LSM: EEGS

Note: Satisfies the MA/NS or Arts and Sciences elective requirement.

NASE 334 Coastal Geology of Cape Cod     (3 credits)

This is a one-week field-based course that studies the geologic origins, coastal processes, environmental systems, and human impacts on Cape Cod. Through field observations, measurements, data collection and analysis, students will learn about the dynamic coastal landscape and the geologic processes that formed and continually alter the coastline. Participants will study the beaches, seacliffs, coastal wetlands and environmental geology at various locations on the Cape, and compare the dynamic coastal environments along the Atlantic Seashore, Cape Cod Bay and Nantucket Sound. Students will gain an understanding of the different geologic processes, development hazards and environmental protection challenges that each location represents.

LSM: EEGS

Note: Satisfies the MA/NS or Arts and Sciences elective requirement. There is an additional fee associated with this class.

NASE 335 Oceanography     (3 credits)

This course examines chemical and physical aspects of oceans and sea water, including geologic history of ocean basins, ocean currents, waves, tides, composition of sea water, types and movement of marine sediments, natural resources that oceans provide, and human impacts, such as pollution in the coastal and deep marine environment.

LSM: EEGS

Note: Satisfies the MA/NS or Arts and Sciences elective requirement.

NASE 336 Water and the Environment     (3 credits)

This course examines the origin, distribution and supply of water on the Earth. Topics include field measurement of runoff processes (including stream velocity, discharge and sediment load); bathymetry, temperature, oxygen, and conductivity profiles of a pond or reservoir; and snowpack volume, density and water content (in season). Laboratory exercises include drainage basin analysis andestimation of flood frequency, and magnitude from air photos and topographic maps; experimental groundwater modeling from flow tubes to test Darcy's law; and flow-net construction for prediction of groundwater pollution. Overlying case study concerns "A Civil Action," a famous water contamination court proceeding. This course is offered in both one-week intensive and semester formats.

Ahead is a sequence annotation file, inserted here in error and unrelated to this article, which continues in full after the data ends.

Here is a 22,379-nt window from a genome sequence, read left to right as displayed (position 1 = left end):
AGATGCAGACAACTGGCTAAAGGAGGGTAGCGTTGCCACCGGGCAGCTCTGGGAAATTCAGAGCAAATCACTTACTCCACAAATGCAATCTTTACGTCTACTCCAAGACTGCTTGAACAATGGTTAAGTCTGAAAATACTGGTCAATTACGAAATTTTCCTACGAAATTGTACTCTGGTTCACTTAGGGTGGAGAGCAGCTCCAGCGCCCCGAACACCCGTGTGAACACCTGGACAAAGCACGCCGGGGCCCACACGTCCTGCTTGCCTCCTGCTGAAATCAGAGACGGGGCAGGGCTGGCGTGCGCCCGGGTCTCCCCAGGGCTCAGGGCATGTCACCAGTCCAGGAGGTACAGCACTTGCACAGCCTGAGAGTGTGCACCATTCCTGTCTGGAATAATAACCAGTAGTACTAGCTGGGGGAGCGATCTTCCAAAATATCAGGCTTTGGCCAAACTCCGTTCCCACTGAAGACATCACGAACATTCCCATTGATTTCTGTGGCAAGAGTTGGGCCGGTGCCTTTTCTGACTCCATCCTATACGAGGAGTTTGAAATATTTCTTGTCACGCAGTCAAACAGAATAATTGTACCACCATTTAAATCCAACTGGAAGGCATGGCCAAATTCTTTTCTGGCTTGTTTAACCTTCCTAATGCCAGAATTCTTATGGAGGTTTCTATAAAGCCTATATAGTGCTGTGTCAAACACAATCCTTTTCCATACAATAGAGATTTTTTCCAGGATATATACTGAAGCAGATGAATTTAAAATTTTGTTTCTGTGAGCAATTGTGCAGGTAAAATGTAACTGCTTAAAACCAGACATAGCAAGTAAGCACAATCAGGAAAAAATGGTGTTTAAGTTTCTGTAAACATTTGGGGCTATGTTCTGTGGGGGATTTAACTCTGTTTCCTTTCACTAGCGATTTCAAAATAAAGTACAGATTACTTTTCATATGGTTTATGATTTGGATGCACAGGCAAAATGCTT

LSM: EEGS; QP

Note: Satisfies the MA/NS or Arts and Sciences elective requirement.

NASE 337 Global Climate Change     (3 credits)

This course examines the basic concepts of weather and climate, such as structure of the atmosphere, ocean and atmospheric circulation, and latitudinal and seasonal changes in relationship to distribution of land and water bodies on Earth. Also considered are temporal changes in large-scale climatic phenomena, such as atmospheric carbon dioxide, glaciations, sea-level change, monsoons, impact of volcanoes, El Niño/Southern Oscillation (ENSO), greenhouse effect, stratospheric ozone depletion, desertification, as well as human impacts on climate.

LSM: EEGS; ESR; GP

Note: Satisfies the MA/NS or Arts and Sciences elective requirement.

NASE 339 Weather and Climate     (3 credits)

This course examines the fundamentals of meteorology, including solar and terrestrial radiation; temperature; air pressure; atmospheric moisture, stability and circulation; fronts and air masses; thunderstorms; tornadoes; hurricanes; floods and droughts; El Niño; and global warming. The goals of the course include the ability to read a weather map; understand the basis for five-day forecasts; and to be a better weather forecaster than the media stars on TV by simply using a barometer and cloud observations.